Mike Giles, a coastal advocate with the North Carolina Coastal Federation, said there are wetland and stream crossings along the route that would need to be thoroughly reviewed, but moving the rail line would likely have a positive effect on the environment, as well as reducing traffic congestion, truck traffic and the vehicles idling at rail crossings.

“It does make sense to move that industrial use out of the middle of the city,” he said in a recent interview.

Not Cheap

The cost of any rail realignment starts out approaching the $1 billion mark, with estimates for the main bridge over the Cape Fear at $350 million and a shorter bridge over a channel on the west side of the river at $260 million.

A proposal would relocate the existing rail corridor in Wilmington to a more direct route to the port, west of the river, and use the existing rail bed as part of the route for an urban trolley. Image: City of Wilmington

But so far legislators haven’t balked at the price tag.

“They’re big numbers, but they’re all big numbers these days,” Rep. John Torbett, R-Gaston, who chairs the select committee, said after the ports presentation. Torbett and Rep. Holly Grange, R-New Hanover, said one appeal of the project is being able to reduce the reliance on truck traffic by improving the rail link.

“It’s a no-brainer to me, because it will help reduce some of the truck traffic that now goes over the bridge,” Grange said. At the same time, she said, it will assist the port with a much-needed rail improvement.

“We’ve got to remain competitive and we’ve got to make the investment to do that,” Grange said.

Port officials say the rail realignment could assist in helping Wilmington’s port move goods inland.

Paul Cozza

Paul Cozza, executive director of the North Carolina Ports Authority, said use of a rail line to an inland port location near Charlotte has grown faster than predicted and underlined the need for improvements to rail service.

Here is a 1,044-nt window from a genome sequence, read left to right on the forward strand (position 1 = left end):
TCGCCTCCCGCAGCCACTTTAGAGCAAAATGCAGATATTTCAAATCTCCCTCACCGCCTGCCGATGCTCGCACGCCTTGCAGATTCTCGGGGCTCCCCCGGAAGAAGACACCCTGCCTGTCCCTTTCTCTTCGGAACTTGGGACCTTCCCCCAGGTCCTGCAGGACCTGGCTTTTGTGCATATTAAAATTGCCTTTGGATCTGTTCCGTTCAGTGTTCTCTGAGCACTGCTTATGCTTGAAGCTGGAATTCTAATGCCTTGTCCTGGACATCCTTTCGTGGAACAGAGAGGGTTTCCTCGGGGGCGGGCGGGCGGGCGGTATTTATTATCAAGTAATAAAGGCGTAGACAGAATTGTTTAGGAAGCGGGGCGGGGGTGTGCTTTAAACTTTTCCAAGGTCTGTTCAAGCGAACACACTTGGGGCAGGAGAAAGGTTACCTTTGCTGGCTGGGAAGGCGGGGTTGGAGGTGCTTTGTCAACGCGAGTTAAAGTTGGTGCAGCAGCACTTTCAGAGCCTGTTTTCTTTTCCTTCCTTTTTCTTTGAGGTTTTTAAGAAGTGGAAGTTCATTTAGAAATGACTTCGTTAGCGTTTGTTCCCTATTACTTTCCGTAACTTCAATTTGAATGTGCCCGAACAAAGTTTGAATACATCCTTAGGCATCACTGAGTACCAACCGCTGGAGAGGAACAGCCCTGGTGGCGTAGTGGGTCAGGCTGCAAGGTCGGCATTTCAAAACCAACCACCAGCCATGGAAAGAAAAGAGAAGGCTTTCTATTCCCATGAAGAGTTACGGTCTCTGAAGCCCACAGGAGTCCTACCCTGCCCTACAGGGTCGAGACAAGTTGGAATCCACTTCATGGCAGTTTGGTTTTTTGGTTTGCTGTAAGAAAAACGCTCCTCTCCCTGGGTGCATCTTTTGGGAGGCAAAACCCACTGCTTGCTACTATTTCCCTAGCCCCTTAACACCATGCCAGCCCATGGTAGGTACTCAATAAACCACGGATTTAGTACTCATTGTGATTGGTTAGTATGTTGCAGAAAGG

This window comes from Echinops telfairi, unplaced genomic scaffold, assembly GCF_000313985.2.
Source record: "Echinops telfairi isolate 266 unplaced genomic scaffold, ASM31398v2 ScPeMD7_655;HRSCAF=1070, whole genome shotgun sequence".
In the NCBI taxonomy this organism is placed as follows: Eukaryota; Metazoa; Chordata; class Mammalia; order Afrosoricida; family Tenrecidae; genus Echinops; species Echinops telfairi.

The port lost its intermodal rail facility about three decades ago, he said. Rebuilding intermodal capability, Cozza added, is one of the key ways Wilmington can stay competitive with other ports. About 30 percent of all container traffic on the East Coast moves inland by rail, and shippers want that option, he told legislators. If shipping companies see Wilmington as a truck-only facility, it makes it much harder to compete.

“We need to offer that to be able to grow,” he said.

Padgett, who has led the project since 2015, said Wednesday that she’s upbeat about legislators’ reaction to the plans, so far. She also expects to brief staff with 3rd District Congressman Walter Jones office in the next few weeks.

“Everybody has been very excited and interested in this,” she said. “It’s not cheap, but nothing worth doing is.”

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About the Author

Kirk Ross

Kirk Ross is a longtime North Carolina journalist in Chapel Hill. In addition to Coastal Review Online, he covers the legislature and state government for Carolina Public Press. He can be reached at kmr@rossalmanac.com